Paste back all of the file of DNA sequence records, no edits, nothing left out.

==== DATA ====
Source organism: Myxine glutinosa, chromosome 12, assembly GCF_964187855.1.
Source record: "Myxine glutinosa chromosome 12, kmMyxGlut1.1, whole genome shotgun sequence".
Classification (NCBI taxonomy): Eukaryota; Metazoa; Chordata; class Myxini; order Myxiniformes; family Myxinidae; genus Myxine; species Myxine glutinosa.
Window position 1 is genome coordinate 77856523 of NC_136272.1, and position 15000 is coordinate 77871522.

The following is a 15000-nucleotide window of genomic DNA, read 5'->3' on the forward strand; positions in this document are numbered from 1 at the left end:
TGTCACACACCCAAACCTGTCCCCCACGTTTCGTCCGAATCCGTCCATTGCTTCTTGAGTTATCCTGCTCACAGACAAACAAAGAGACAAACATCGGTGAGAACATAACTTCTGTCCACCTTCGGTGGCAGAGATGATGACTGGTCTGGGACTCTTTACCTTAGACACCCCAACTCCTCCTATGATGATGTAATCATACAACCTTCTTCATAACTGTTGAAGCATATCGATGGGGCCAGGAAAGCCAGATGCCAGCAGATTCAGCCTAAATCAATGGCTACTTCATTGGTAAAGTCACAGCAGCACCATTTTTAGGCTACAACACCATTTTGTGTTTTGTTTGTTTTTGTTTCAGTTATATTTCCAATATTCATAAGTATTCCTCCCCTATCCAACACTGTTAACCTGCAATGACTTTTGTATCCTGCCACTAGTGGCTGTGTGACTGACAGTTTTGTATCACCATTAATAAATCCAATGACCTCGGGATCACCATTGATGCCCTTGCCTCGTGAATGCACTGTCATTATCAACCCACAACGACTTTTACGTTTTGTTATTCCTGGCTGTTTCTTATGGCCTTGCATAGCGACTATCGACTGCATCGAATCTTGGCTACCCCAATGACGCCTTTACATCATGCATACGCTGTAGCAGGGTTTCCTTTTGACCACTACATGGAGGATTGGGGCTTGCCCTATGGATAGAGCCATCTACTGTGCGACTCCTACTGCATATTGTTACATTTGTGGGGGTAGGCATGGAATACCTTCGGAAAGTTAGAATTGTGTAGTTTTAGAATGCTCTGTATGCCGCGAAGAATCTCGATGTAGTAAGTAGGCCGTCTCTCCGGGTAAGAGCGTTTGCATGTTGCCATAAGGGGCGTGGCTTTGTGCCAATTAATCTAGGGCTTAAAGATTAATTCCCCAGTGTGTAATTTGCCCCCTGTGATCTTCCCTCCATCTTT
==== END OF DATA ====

Source organism: Myxine glutinosa, chromosome 12, assembly GCF_964187855.1.
Source record: "Myxine glutinosa chromosome 12, kmMyxGlut1.1, whole genome shotgun sequence".
Classification (NCBI taxonomy): Eukaryota; Metazoa; Chordata; class Myxini; order Myxiniformes; family Myxinidae; genus Myxine; species Myxine glutinosa.
Window position 1 is genome coordinate 77856523 of NC_136272.1, and position 15000 is coordinate 77871522.

The following is a 15000-nucleotide window of genomic DNA, read 5'->3' on the forward strand; positions in this document are numbered from 1 at the left end:
TGTCACACACCCAAACCTGTCCCCCACGTTTCGTCCGAATCCGTCCATTGCTTCTTGAGTTATCCTGCTCACAGACAAACAAAGAGACAAACATCGGTGAGAACATAACTTCTGTCCACCTTCGGTGGCAGAGATGATGACTGGTCTGGGACTCTTTACCTTAGACACCCCAACTCCTCCTATGATGATGTAATCATACAACCTTCTTCATAACTGTTGAAGCATATCGATGGGGCCAGGAAAGCCAGATGCCAGCAGATTCAGCCTAAATCAATGGCTACTTCATTGGTAAAGTCACAGCAGCACCATTTTTAGGCTACAACACCATTTTGTGTTTTGTTTGTTTTTGTTTCAGTTATATTTCCAATATTCATAAGTATTCCTCCCCTATCCAACACTGTTAACCTGCAATGACTTTTGTATCCTGCCACTAGTGGCTGTGTGACTGACAGTTTTGTATCACCATTAATAAATCCAATGACCTCGGGATCACCATTGATGCCCTTGCCTCGTGAATGCACTGTCATTATCAACCCACAACGACTTTTACGTTTTGTTATTCCTGGCTGTTTCTTATGGCCTTGCATAGCGACTATCGACTGCATCGAATCTTGGCTACCCCAATGACGCCTTTACATCATGCATACGCTGTAGCAGGGTTTCCTTTTGACCACTACATGGAGGATTGGGGCTTGCCCTATGGATAGAGCCATCTACTGTGCGACTCCTACTGCATATTGTTACATTTGTGGGGGTAGGCATGGAATACCTTCGGAAAGTTAGAATTGTGTAGTTTTAGAATGCTCTGTATGCCGCGAAGAATCTCGATGTAGTAAGTAGGCCGTCTCTCCGGGTAAGAGCGTTTGCATGTTGCCATAAGGGGCGTGGCTTTGTGCCAATTAATCTAGGGCTTAAAGATTAATTCCCCAGTGTGTAATTTGCCCCCTGTGATCTTCCCTCCATCTTT